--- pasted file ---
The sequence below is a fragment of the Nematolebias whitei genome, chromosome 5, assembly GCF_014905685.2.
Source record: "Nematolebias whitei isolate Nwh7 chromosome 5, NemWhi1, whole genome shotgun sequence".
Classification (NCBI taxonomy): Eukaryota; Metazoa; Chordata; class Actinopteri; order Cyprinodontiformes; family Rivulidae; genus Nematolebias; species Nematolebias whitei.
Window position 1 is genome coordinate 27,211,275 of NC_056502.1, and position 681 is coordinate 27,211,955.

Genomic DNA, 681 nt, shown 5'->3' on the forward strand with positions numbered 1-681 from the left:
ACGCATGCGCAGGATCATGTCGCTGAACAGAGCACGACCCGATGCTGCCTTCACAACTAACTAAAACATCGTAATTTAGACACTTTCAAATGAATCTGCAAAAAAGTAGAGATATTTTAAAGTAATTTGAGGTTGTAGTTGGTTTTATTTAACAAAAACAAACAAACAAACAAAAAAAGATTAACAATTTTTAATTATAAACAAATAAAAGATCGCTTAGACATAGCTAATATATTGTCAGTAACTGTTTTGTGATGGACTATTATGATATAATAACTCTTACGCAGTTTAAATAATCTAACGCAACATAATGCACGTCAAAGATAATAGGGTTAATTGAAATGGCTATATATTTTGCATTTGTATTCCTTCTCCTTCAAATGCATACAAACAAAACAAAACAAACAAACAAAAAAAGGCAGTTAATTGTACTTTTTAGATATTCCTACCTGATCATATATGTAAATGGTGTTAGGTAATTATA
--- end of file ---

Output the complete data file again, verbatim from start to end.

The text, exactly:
The sequence below is a fragment of the Nematolebias whitei genome, chromosome 5, assembly GCF_014905685.2.
Source record: "Nematolebias whitei isolate Nwh7 chromosome 5, NemWhi1, whole genome shotgun sequence".
Classification (NCBI taxonomy): Eukaryota; Metazoa; Chordata; class Actinopteri; order Cyprinodontiformes; family Rivulidae; genus Nematolebias; species Nematolebias whitei.
Window position 1 is genome coordinate 27,211,275 of NC_056502.1, and position 681 is coordinate 27,211,955.

Genomic DNA, 681 nt, shown 5'->3' on the forward strand with positions numbered 1-681 from the left:
ACGCATGCGCAGGATCATGTCGCTGAACAGAGCACGACCCGATGCTGCCTTCACAACTAACTAAAACATCGTAATTTAGACACTTTCAAATGAATCTGCAAAAAAGTAGAGATATTTTAAAGTAATTTGAGGTTGTAGTTGGTTTTATTTAACAAAAACAAACAAACAAACAAAAAAAGATTAACAATTTTTAATTATAAACAAATAAAAGATCGCTTAGACATAGCTAATATATTGTCAGTAACTGTTTTGTGATGGACTATTATGATATAATAACTCTTACGCAGTTTAAATAATCTAACGCAACATAATGCACGTCAAAGATAATAGGGTTAATTGAAATGGCTATATATTTTGCATTTGTATTCCTTCTCCTTCAAATGCATACAAACAAAACAAAACAAACAAACAAAAAAAGGCAGTTAATTGTACTTTTTAGATATTCCTACCTGATCATATATGTAAATGGTGTTAGGTAATTATA